Salon Takes A Cut Through Monero Mining Option
Salon has introduced an ad-suppressing beta program. Site visitors who normally use ad blocker extensions can opt to mine cryptocurrency for Salon rather than disable their beloved ad blockers.
This week, news and opinion website Salon introduced a beta alternative to advertising: mining Monero.
In a blog post, the company explained that advertising revenue for journalism has diminished over the last twenty years.
“Newspaper ad revenue fell from $60 billion in 1999 to $20 billion in 2010,” they wrote. “This is in part because the value of an online ad is far less than a print ad; the maxim, ‘print dollars become digital dimes become mobile pennies’ articulates the approximate 100:10:1 ratio of print to digital to mobile ad revenues.”
The company noted that ad blockers have further diminished revenue streams and created a “more one-sided relationship between reader and publisher.”
But instead of capturing value through readers’ eyeballs alone, Salon determined that it can harness the computing power of its audience to monetize its platform. “The demand for computing power across many different industries and applications is potentially very high,” they wrote.
“For our beta program, we’ll start by applying your processing power to mine cryptocurrencies to recoup lost ad revenue when you use an ad blocker.”
The miner employed by Salon is developed by software firm Coinhive and it’s directed to mine Monero for the media company. At the time of publication, Monero is trading for approximately $234 per token, according to CoinMarketCap.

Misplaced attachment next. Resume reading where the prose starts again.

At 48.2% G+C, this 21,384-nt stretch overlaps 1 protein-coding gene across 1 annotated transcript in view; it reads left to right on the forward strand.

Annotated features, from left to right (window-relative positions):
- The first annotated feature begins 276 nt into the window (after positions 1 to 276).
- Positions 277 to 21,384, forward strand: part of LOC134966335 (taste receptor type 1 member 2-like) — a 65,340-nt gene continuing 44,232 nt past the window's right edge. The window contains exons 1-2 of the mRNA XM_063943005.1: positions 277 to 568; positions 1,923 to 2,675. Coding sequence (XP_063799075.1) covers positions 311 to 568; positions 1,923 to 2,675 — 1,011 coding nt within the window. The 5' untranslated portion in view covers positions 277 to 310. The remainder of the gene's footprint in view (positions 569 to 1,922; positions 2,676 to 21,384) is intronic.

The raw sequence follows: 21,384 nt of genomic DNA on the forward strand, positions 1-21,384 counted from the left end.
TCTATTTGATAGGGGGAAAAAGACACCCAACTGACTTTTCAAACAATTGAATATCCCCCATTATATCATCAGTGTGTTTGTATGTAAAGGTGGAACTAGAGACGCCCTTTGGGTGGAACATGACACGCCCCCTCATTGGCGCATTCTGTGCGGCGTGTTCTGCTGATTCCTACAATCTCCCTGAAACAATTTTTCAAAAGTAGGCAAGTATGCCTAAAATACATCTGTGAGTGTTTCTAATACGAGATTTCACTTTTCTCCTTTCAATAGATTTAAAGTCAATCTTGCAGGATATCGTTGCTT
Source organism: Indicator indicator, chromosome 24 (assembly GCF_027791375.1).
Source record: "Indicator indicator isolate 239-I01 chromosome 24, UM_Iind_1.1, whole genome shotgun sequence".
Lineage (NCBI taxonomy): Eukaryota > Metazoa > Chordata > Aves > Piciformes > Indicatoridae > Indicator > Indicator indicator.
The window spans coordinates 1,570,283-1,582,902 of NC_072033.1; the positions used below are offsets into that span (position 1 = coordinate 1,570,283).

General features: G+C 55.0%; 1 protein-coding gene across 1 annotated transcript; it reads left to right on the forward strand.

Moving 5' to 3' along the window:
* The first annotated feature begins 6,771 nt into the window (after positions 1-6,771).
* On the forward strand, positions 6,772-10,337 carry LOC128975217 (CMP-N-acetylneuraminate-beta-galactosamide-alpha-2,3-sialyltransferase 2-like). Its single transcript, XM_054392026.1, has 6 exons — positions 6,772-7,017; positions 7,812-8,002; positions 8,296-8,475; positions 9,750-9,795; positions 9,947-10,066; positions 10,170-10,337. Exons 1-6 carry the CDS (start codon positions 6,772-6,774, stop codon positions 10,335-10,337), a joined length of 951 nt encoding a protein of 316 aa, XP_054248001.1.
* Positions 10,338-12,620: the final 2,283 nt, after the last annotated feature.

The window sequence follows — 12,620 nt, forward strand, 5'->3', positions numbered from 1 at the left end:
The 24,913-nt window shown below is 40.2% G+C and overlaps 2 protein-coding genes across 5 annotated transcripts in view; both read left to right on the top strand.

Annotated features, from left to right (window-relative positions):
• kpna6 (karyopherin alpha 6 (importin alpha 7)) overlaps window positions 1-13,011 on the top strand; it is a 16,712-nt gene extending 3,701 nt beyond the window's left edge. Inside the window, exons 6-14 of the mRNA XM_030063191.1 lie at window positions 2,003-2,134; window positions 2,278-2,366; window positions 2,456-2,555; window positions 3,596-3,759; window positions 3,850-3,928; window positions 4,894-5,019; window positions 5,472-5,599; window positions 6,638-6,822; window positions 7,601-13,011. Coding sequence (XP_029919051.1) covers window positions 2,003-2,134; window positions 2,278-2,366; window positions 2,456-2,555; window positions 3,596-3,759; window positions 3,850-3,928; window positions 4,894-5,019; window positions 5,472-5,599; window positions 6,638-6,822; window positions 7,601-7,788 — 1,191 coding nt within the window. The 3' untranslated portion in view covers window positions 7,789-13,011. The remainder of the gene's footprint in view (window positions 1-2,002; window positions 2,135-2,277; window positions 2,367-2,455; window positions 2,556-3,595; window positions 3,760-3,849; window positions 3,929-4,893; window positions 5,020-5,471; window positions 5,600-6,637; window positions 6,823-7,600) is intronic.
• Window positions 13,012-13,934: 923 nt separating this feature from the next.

The profitability of Monero mining obviously depends on the hardware at one’s disposal, the cost of electricity, and the price of Monero itself. Essentially, Salon is moving the cost of readership from advertising revenue to cryptocurrency mining, an idea that was floated by MIT students in November 2013.
Salon is not the first website to incorporate a cryptocurrency miner. In September 2017, The Pirate Bay did the same thing (but without notifying users or asking for permission). To their credit, Salon asks permission. However, the Salon Monero miner appears to eat up as much of your CPU as possible. Indeed, when I opted into the Monero mining option, my CPU usage spiked to 100 percent!
Although the miner stops running when I navigate away from salon.com, my permission for the site to run the miner persists as long as I have my browser open. That is to say, if I return to salon.com during the same session, my computer will continue mining Monero. If you live in a household where multiple people use the same computer, this could be problematic.
Ultimately, readers have the option. They can always disable their ad blockers and continue living in the status quo. Cryptocurrency mining for media is a possibility, but it’s not yet a proven model. I guess that’s why the outlet’s Monero miner remains in “beta.”
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